Trump lawyers vie to discredit key witness Cohen at trial

Former US president Donald Trump speaks to the press on arrival at his trial for allegedly covering up hush money payments linked to extramarital trysts (ANGELA WEISS)
Former US president Donald Trump speaks to the press on arrival at his trial for allegedly covering up hush money payments linked to extramarital trysts (ANGELA WEISS)

Donald Trump's lawyer took cracks at key witness Michael Cohen during wide-ranging cross-examination Thursday, questioning his memory and poking at his credibility during the first criminal trial of a former US president.

Trump is accused of falsifying business records as he reimbursed Cohen for a $130,000 payment to porn star Stormy Daniels before the 2016 election, when her story of a sexual encounter with Trump could have doomed his campaign.

The defense team has sought to instill doubt by casting Cohen as a disgruntled ex-employee who habitually lies and is out for blood at the trial, which is being heard just six months before election day when Trump hopes to retake the White House.

Under the close watch of Trump, defense attorney Todd Blanche kicked off his second round of questioning by emphasizing Cohen's history of lying, especially under oath.

In addition to listing Cohen's myriad deceptions -- which he has admitted to in the past including during direct questioning -- the defense also played clips of the witness's podcast episodes that frequently discussed the former president.

"You better believe I want this man to go down," he said in one 2020 episode.

Cohen has said repeatedly he takes "responsibility" for his actions and has faced the consequences. Prior to the trial, including in his books, he had done little to hide his contempt for his former boss.

Trump meanwhile has complained his election campaign for another White House term is being stymied by the weeks-long court proceedings, which he has to attend every day.

Branding the case as politicized, he has been supported an entourage of leading Republicans at the New York trial, with his latest crew of allies including lawmakers Matt Gaetz and Lauren Boebert.

Outside the court, Trump again raged against "what a scam this whole thing is."

"I've been sitting here for almost four weeks. And we still have a long way to go," he said.

The defense did not finish questioning Cohen and will continue Monday. There is no hearing on Friday due to the high school graduation ceremony of Trump's youngest son, Barron.

- Will Trump testify? -

Blanche appeared to be crystallizing his tactics Thursday after a meandering start this week, when yawns betrayed some jurors' fatigue.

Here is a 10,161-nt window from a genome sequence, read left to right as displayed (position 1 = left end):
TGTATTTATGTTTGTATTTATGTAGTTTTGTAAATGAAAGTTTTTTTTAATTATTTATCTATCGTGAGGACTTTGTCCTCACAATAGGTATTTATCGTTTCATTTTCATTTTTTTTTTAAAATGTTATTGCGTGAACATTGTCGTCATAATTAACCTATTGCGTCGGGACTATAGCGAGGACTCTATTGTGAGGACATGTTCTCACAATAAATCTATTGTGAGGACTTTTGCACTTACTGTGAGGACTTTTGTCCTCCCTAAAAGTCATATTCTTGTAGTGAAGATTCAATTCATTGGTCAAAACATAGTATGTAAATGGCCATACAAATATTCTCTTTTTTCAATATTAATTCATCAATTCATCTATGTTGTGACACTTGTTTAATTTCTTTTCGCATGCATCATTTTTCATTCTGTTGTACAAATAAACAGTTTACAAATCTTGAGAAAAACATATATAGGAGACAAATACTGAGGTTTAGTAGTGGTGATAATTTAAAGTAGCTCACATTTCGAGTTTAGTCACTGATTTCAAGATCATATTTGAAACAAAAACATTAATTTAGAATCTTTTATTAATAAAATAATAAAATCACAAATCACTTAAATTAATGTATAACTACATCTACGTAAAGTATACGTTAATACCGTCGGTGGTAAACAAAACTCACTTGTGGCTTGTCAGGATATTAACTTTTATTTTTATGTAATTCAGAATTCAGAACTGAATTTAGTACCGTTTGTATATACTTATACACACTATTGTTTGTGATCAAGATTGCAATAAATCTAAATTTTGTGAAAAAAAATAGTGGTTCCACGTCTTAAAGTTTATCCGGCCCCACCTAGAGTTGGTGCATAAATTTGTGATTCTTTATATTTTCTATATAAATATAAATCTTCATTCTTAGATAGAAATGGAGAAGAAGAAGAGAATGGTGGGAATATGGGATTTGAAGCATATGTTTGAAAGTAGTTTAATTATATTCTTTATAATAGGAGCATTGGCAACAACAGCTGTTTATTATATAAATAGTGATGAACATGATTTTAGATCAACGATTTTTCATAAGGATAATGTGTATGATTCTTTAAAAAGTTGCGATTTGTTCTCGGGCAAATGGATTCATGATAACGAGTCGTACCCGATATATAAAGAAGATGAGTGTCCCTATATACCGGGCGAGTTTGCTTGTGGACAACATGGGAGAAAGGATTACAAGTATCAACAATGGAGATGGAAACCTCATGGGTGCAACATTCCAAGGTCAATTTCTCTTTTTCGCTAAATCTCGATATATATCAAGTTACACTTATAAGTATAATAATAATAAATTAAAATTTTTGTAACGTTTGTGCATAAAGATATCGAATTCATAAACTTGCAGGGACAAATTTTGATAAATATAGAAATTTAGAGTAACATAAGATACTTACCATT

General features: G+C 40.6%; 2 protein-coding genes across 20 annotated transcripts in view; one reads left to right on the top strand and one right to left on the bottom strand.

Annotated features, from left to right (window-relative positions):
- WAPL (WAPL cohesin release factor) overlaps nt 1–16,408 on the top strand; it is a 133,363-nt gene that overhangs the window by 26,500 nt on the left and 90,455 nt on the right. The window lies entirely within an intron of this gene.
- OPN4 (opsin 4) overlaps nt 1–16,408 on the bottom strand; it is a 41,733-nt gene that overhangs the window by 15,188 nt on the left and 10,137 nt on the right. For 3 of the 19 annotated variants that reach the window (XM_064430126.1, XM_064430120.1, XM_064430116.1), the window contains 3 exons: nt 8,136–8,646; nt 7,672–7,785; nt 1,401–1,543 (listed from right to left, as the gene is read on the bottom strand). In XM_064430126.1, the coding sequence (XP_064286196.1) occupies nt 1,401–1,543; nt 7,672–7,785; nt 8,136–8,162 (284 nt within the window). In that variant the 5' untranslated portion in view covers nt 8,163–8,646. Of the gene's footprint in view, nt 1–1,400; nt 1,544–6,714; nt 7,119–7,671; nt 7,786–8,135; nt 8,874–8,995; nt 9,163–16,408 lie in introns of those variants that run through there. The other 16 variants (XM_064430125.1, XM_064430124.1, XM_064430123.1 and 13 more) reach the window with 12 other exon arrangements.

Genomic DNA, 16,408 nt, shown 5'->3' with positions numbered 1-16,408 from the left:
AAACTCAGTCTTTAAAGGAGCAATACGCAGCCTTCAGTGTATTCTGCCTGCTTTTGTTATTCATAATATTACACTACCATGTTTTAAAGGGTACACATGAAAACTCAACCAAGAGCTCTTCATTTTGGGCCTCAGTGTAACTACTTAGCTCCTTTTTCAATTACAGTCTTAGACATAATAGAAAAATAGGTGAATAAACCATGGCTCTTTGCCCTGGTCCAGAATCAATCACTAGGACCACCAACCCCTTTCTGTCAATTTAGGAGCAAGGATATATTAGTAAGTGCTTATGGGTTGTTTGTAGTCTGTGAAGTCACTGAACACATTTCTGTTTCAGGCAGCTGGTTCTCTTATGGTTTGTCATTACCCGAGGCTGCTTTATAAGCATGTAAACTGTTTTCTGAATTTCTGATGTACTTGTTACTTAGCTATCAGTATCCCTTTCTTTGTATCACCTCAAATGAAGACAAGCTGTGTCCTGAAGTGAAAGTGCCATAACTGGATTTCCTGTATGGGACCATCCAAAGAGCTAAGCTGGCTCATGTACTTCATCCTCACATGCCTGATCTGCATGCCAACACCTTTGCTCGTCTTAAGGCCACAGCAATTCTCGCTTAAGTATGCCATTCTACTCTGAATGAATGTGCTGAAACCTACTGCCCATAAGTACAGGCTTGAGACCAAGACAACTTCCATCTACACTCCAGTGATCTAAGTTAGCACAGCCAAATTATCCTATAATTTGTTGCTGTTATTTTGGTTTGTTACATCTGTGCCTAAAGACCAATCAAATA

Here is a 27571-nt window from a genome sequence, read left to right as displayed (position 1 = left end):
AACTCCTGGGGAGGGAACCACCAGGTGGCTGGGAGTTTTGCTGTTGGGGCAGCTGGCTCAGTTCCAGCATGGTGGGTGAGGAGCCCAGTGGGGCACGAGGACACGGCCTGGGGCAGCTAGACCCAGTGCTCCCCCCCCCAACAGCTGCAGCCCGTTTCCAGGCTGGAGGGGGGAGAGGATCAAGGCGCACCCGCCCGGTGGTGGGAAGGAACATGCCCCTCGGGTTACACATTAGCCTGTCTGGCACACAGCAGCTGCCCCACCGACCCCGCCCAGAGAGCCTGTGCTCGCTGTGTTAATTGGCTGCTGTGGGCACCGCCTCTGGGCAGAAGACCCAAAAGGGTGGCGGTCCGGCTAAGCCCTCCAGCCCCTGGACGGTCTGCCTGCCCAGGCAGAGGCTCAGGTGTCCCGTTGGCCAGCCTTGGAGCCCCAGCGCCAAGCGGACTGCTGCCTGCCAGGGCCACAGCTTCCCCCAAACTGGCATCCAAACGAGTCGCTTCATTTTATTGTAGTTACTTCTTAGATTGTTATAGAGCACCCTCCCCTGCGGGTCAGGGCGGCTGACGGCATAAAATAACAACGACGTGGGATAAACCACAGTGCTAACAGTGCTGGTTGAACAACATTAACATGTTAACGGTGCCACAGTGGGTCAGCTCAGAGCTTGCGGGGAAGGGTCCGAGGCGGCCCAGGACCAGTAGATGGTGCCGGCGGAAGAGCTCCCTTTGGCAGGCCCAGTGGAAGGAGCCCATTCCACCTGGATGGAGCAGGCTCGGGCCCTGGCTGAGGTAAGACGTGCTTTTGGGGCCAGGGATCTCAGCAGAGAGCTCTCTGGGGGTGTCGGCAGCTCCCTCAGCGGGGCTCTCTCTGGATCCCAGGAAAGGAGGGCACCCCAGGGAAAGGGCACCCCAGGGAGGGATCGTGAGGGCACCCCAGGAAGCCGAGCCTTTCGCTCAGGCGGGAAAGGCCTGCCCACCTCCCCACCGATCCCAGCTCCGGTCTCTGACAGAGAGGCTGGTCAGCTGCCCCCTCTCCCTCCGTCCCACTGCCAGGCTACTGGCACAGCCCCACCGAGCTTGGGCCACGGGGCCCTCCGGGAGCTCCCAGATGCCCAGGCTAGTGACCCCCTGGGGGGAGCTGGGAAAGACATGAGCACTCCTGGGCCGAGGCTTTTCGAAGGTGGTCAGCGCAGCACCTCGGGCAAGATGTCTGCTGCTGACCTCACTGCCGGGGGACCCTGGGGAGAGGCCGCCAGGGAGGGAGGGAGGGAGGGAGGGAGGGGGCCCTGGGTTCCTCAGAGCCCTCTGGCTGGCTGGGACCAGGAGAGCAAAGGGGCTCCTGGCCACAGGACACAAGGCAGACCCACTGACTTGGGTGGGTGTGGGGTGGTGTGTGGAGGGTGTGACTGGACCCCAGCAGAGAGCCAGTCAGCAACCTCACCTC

He has striven to ruffle Cohen, who has a reputation for a temper that could hurt him on the stand.

But Trump's fixer-turned-foe has stayed largely composed and on topic.

As Blanche tried to catch Cohen in a lie regarding a call to Trump's bodyguard, Blanche worked to crank the drama, the pitch of his voice rising.

"That was a lie," Blanche said. "Admit it."

"No sir," Cohen replied. "I can't."

Prosecutors have indicated Cohen, 57, is their last witness in the case.

His story has generally lined up with Daniels and David Pecker, the tabloid boss who said he worked with Trump and Cohen to suppress negative coverage during the Republican's 2016 White House run.

Trump, who appeared alert Thursday after spending some time over recent days with his eyes closed, denies he ever had sex with Daniels.

After the prosecution rests, the defense can present a case, but Trump's lawyers have remained vague on whether their client will testify.

The businessman famously considers himself his own best champion -- but legal analysts believe he could be a liability on the stand.

The defense has indicated they wish to call one expert witness to explain campaign finance statutes.

But the prosecution has voiced opposition, saying that only the judge should explain how the law applies.

When the jury begins deliberating, the oft-salacious testimony will likely linger front-of-mind, but they'll also have stacks of documents to pore over.

The charges hinge on financial records, and whether falsifying them was done with the intent to sway the 2016 presidential vote.

Prosecutors this week walked Cohen and the jury through the issue of 11 checks -- most signed by Trump -- in return for invoices Cohen said were falsified to cover up the reimbursement, with Trump's knowledge.

They have said their redirect of Cohen will last approximately an hour when the defense finishes with him, which is expected by Monday midday.

Unless Trump opts to testify, closing arguments could come as soon as Tuesday.

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